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Brownfields 1997 Assessment Pilot Fact Sheet
Panhandle Health District, ID
EPA Brownfields Initiative
EPA's Brownfields Program empowers states,
communities, and other stakeholders to work together to
prevent, assess, safely clean up, and sustainably reuse
brownfields. A brownfield site is real property, the
expansion, redevelopment, or reuse of which may be
complicated by the presence or potential presence of a
hazardous substance, pollutant, or contaminant. On
January 11, 2002, President George W. Bush signed into
law the Small Business Liability Relief and Brownfields
Revitalization Act. Under the Brownfields Law, EPA
provides financial assistance to eligible applicants
through four competitive grant programs: assessment
grants, revolving loan fund grants, cleanup grants, and
job training grants. Additionally, funding support is
provided to state and tribal response programs through a
separate mechanism.
Background
EPA Region 10 selected Silver Valley, Idaho for a
Regional Brownfields Pilot. The Silver Valley was home
to one of the largest mining operations in the country
before the smelters closed in 1981. The Silver Valley
area includes one of the largest Superfund sites in the
nation. The towns of Kellogg, Pinehurst, Smelterville,
and Wardner, which together have a population of 7,550,
are within the boundary of the 21 square mile Bunker
Hill Superfund site. Heavy metals contamination is
widespread in soils, streams, and groundwater. Past
emissions have severely harmed vegetation, and mill
tailings have kept much of the slopes and valley floor
defoliated. Contamination concerns and mine layoffs
have negatively affected property values and the
employment rate in the Valley, although both appear to
have stabilized and have shown promising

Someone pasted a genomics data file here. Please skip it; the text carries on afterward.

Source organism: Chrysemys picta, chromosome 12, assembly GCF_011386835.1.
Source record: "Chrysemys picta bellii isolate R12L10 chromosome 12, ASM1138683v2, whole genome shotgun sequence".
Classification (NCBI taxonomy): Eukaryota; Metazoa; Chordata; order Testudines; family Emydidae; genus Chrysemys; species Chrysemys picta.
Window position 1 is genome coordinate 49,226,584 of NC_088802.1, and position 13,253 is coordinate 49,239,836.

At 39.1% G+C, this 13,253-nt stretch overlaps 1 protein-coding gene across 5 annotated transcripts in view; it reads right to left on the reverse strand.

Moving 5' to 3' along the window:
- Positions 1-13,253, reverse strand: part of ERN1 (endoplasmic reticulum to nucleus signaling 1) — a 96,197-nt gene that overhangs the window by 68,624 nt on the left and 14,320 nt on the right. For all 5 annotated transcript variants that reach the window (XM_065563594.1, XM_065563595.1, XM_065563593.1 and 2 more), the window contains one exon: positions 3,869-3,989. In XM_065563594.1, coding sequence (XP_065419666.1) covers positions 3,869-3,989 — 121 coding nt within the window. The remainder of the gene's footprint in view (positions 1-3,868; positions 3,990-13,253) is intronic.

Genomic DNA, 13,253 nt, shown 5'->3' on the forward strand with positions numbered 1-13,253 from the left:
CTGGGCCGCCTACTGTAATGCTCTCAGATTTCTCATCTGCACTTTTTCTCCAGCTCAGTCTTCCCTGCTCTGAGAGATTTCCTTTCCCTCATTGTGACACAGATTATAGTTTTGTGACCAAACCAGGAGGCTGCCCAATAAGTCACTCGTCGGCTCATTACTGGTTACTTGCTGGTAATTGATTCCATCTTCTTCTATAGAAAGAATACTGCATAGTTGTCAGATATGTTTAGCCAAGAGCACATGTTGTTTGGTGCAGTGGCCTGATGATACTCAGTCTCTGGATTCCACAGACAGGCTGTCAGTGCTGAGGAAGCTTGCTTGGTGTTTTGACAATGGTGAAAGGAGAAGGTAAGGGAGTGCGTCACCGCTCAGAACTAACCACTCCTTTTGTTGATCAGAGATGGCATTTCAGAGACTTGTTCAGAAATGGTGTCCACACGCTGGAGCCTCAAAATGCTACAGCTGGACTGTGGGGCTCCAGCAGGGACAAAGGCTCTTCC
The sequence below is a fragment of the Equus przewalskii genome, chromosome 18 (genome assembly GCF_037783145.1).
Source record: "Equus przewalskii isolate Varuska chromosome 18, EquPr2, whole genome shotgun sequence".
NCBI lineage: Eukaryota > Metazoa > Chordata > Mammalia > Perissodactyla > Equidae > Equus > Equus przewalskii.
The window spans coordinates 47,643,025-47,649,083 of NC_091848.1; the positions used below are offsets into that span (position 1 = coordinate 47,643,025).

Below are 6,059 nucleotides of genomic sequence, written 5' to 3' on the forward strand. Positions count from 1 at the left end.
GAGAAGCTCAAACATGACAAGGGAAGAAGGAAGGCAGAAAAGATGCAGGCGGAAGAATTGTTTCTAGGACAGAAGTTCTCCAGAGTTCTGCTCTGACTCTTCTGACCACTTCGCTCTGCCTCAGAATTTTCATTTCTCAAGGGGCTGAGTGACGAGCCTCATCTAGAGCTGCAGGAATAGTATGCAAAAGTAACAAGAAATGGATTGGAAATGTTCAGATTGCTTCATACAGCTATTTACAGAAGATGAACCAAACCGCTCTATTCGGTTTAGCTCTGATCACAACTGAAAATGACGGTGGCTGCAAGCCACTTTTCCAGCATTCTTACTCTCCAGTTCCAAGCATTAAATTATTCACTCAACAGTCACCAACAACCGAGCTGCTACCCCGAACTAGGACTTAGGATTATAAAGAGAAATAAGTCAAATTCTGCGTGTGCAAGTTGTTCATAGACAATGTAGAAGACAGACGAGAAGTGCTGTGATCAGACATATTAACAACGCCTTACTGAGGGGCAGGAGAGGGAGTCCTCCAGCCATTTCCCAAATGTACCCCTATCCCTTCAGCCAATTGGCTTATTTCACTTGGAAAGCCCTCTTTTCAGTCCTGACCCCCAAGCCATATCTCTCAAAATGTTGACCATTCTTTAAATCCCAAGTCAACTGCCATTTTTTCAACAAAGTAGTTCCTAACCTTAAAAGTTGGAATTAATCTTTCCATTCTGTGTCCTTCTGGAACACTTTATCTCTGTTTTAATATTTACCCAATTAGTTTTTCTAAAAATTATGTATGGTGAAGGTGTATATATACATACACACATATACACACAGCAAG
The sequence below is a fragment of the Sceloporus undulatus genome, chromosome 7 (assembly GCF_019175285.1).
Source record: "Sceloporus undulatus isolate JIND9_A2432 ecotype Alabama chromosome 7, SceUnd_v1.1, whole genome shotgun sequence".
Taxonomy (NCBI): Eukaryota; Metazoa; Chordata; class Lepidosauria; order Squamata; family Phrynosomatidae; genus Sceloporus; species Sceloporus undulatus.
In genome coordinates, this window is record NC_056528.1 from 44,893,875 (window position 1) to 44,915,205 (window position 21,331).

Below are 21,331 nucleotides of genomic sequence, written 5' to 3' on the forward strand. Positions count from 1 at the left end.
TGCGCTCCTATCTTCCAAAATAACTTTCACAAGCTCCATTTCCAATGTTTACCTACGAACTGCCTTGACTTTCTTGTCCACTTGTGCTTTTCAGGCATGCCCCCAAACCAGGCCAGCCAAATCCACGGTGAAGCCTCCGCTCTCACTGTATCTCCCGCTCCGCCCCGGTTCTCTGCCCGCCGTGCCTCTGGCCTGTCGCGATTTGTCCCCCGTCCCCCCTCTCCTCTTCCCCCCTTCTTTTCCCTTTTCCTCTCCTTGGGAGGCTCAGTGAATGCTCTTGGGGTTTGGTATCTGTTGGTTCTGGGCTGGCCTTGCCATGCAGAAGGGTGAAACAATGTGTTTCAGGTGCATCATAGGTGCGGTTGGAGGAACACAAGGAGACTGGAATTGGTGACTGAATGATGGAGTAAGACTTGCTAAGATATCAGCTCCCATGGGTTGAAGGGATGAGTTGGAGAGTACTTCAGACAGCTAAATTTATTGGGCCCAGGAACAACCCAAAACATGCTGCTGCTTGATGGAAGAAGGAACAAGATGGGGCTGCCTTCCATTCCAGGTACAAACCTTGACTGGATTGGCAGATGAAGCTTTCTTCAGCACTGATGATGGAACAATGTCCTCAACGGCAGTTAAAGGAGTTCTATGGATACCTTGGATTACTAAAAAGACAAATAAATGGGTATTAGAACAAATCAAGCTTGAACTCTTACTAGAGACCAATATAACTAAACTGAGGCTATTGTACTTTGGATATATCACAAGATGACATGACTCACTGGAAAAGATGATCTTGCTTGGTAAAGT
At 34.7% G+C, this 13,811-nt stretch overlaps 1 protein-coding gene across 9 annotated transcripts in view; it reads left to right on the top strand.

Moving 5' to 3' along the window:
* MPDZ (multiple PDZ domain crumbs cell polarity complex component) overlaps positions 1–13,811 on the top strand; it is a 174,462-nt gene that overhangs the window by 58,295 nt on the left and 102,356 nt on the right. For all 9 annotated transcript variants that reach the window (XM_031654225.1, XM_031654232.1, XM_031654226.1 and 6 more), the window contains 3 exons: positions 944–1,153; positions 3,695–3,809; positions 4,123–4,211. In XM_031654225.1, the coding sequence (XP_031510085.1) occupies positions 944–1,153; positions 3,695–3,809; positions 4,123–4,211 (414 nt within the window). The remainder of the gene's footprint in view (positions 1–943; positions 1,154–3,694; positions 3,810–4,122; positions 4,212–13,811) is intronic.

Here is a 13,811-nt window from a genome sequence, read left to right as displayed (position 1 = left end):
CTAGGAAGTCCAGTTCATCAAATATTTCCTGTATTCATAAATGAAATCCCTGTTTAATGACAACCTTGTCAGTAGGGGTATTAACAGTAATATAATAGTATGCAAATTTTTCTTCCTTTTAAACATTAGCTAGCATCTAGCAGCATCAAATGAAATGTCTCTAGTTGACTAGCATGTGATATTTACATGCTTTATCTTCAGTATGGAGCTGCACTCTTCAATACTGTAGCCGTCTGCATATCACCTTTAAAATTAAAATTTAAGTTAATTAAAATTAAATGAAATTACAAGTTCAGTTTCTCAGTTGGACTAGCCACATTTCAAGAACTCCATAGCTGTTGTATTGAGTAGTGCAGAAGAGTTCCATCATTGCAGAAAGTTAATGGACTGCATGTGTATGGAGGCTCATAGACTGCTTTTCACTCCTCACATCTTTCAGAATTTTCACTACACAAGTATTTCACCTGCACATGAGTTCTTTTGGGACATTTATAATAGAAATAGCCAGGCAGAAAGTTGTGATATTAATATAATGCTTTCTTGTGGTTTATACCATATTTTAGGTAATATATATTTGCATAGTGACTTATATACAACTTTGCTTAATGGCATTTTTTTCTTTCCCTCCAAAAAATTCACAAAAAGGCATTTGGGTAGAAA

improvements. The $210 million cleanup of the site is
underway and progressing. This brownfields cooperative
agreement will assist the entire Silver Valley in
overcoming the environmental stigma associated with
redevelopment of the area.
Pilot Snapshot
Date of Announcement: 09/01/1996
Amount: $98,000
Profile: The Pilot targets a 21-square mile site
encompassing a former mine, where contamination
from heavy metals is present in soil, streams, and
groundwater.
Contacts
For further information, including specific grant
contacts, additional grant information, brownfields
news and events, and publications and links, visit the
EPA Brownfields Web site
(http ://www .epa.gov/brownfields).
EPA Region 10 Brownfields Team
(206)553-7299
EPA Region 10 Brownfields Web site
(http://yosemite.epa.gov/R10/CLEANUP.NSF/
sites/bf)
Grant Recipient: Panhandle Health District, ID
(208)783-0707
Objectives
The focus of the Panhandle Health District's
brownfields' effort is to plan for and assist in supporting
new business in the Valley. Economic development
planning has been stymied by industry misconceptions,
ignorance of environmental law, and fear of liability.
Even after Federal cleanup, economic rebirth will not
occur until the stigma of environmental contamination is
removed. The governments of the four towns affected
by the Superfund site as well as other towns in the
Valley will be cooperating with the county, regional
health authority, and local, State, and Federal economic
development agencies to address the Valley's problems
and demonstrate the merits and viability of new
business growth in the area.
Activities
The Pilot is:
United States
Environmental
Protection Agency
Washington, DC 20450
Solid Waste
and Emergency
Response (5105T)
EPA 500-F-97-062
May 97

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	Preparing a business development guide that
provides direction and support for the
appropriate redevelopment of affected
brownfields property in the Silver Valley;
	Producing a video educating viewers about
brownfields issues and on the advantages of
establishing a business in Silver Valley;
	Developing a Web Page about the Silver Valley
Pilot for the Internet; and
	Conducting an economic summit conference to
show how liability and contamination are no
longer major barriers to redevelopment of the
area. The conference will target private
enterprise, lending institutions, regional and
State government, economic development
organizations, and business recruiters and brokers.
Experience with the Panhandle Health District Pilot has
been a catalyst for related activities including the
following.
	The Washington Water Power Company spent
$60,000 to advertise and promote local,
underutilized industrial sites. Washington Water
Power plans to bring new jobs to redeveloped
Silver Valley brownfields sites.
The information presented in this fact sheet comes from
the grant proposal; EPA cannot attest to the accuracy of
this information. The cooperative agreement for the
grant has not yet been negotiated. Therefore, activities
described in this fact sheet are subject to change.
United States
Environmental
Protection Agency
Washington, DC 20450
and Emergency
Response (5105T)
Solid Waste
EPA 500-F-97-062
May 97

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